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how to stay calm in stressful situations stress and mental health ways to release stress green tea for stress strategies for managing stress

Learn How to Stay Calm in Stressful Situations — Here's What to Do

Published Mar 31, 2023 | Updated Feb 8, 2024

Frequent feelings of stress are increasing across the UK. A 2018 survey reports that 74% of adults find it challenging to manage stress [1]. Luckily, techniques exist to curb such feelings, and anyone can get started because these strategies are simple and easy to implement.

If stressful situations get the best of you, you may often wonder why you feel this way — whether you're stressed about work, money, family, or all of the above, learning about how your brain works can make all the difference. The human stress response involves several brain areas, including the region related to emotional processing. When the brain perceives a threat, a chain reaction occurs involving several hormones that prompt the release of cortisol — the primary stress chemical. Strategies for managing stress typically target this brain chemical.

Wondering how to stay calm in stressful situations? Try these five ways to release stress and support positive well-being.

The power of emotional regulation

Although changing cortisol levels are inevitable, emotional regulation can help you alter how you respond. Focus on increasing positive emotions while decreasing negative ones can significantly impact how you feel and react in stressful situations. Strategies include cognitive reappraisal and suppression of negative emotions [2].

You can change the impact of how a specific situation affects you. This strategy is reappraisal, where you see things from a different perspective. For example, if your car got a flat tire, instead of becoming overwhelmed, remind yourself you're fortunate to have a vehicle as many people must rely on others for reliable transportation.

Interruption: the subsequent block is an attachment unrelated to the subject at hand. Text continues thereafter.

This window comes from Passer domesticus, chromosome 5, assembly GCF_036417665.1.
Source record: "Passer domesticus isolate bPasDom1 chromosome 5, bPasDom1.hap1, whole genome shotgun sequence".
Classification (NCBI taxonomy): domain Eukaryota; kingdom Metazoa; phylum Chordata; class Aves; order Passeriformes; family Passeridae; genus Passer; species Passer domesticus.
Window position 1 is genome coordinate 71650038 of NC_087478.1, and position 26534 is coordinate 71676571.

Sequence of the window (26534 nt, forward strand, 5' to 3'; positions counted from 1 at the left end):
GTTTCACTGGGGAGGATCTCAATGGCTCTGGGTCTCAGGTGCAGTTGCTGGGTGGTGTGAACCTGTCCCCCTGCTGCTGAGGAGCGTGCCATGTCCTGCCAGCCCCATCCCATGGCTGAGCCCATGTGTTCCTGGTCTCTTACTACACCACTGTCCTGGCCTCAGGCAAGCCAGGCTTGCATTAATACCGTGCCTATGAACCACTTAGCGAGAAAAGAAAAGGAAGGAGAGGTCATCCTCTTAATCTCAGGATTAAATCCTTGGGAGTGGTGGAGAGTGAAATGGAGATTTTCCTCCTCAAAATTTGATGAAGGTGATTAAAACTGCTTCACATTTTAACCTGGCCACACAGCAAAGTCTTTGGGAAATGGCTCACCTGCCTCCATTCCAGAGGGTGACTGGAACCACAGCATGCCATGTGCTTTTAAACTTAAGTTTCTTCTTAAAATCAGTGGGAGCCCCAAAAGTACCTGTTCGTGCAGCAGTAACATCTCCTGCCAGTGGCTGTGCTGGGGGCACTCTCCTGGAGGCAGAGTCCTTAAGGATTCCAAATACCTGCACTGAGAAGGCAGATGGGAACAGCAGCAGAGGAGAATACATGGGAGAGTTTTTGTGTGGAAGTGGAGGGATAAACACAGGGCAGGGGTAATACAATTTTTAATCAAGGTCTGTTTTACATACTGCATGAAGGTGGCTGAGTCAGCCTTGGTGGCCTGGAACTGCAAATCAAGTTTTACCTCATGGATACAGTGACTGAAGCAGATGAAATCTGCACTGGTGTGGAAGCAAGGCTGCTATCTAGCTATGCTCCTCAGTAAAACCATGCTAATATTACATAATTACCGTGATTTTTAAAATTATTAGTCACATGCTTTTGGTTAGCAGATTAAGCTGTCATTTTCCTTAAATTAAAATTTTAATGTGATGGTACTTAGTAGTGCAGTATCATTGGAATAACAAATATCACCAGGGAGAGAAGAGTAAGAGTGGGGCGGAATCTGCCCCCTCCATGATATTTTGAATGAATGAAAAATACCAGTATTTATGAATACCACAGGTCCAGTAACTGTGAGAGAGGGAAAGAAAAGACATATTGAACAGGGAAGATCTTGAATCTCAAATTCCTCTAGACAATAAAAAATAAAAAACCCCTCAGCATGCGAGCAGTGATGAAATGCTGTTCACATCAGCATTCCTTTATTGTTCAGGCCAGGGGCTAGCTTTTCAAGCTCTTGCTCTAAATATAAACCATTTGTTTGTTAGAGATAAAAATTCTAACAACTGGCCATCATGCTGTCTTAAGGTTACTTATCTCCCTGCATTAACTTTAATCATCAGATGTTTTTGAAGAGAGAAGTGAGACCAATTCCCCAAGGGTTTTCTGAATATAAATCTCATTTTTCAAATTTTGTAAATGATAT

Based on the same example, controlling defeatist body language or stopping yourself from crying because of a flat tire describes the second strategy. This strategy aims to reduce behaviours and expressions related to negative emotions. This is referred to as suppression. The idea is to alter the experience of your underlying emotional state.

Drink green tea for stress — here's why

The naturally-occurring "building block" of protein found in green tea is called L-theanine. As L-theanine levels increase, so do concentrations of the "relaxation chemical" known as GABA. Research shows that brain waves linked to relaxation increase upon consumption. These waves, called alpha waves, indicate relaxation without drowsiness [3].

This nutrient is safe in high doses, as the United States Food and Drug Administration (FDA) limit is 1200 mg. For reference, a cup of green tea contains 8-30 mg [4].

Opt for L-theanine supplementation. Isolated from green tea leaves, each capsule provides 250 mg of pure L-theanine, the equivalent of around 15-20 cups of green tea. Browse natural theanine from only £15.99. Additional 15% off your 1st order using code NEW15

Slow breathing helps relieve stress and boost mental health.

Slow breathing techniques have long been used for stress and mental health concerns to help re-focus the brain. As you slow your breathing and take deeper breaths, you increase the oxygen supply to your brain. Research shows that as oxygen levels increase, so does activity in the nerves that relax your body after prolonged periods of stress [5].

To begin, take just ten breaths per minute. You can then start to learn more specific techniques to help you stay calm while training your nervous system for resilience, like SKY breathing. This technique can be practised in several ways. For example, a conscious experience of your breath touching your throat, taking just 2-4 breaths per minute. In contrast, some breathe air rapidly and then exhale forcefully at 30 breaths per minute [6].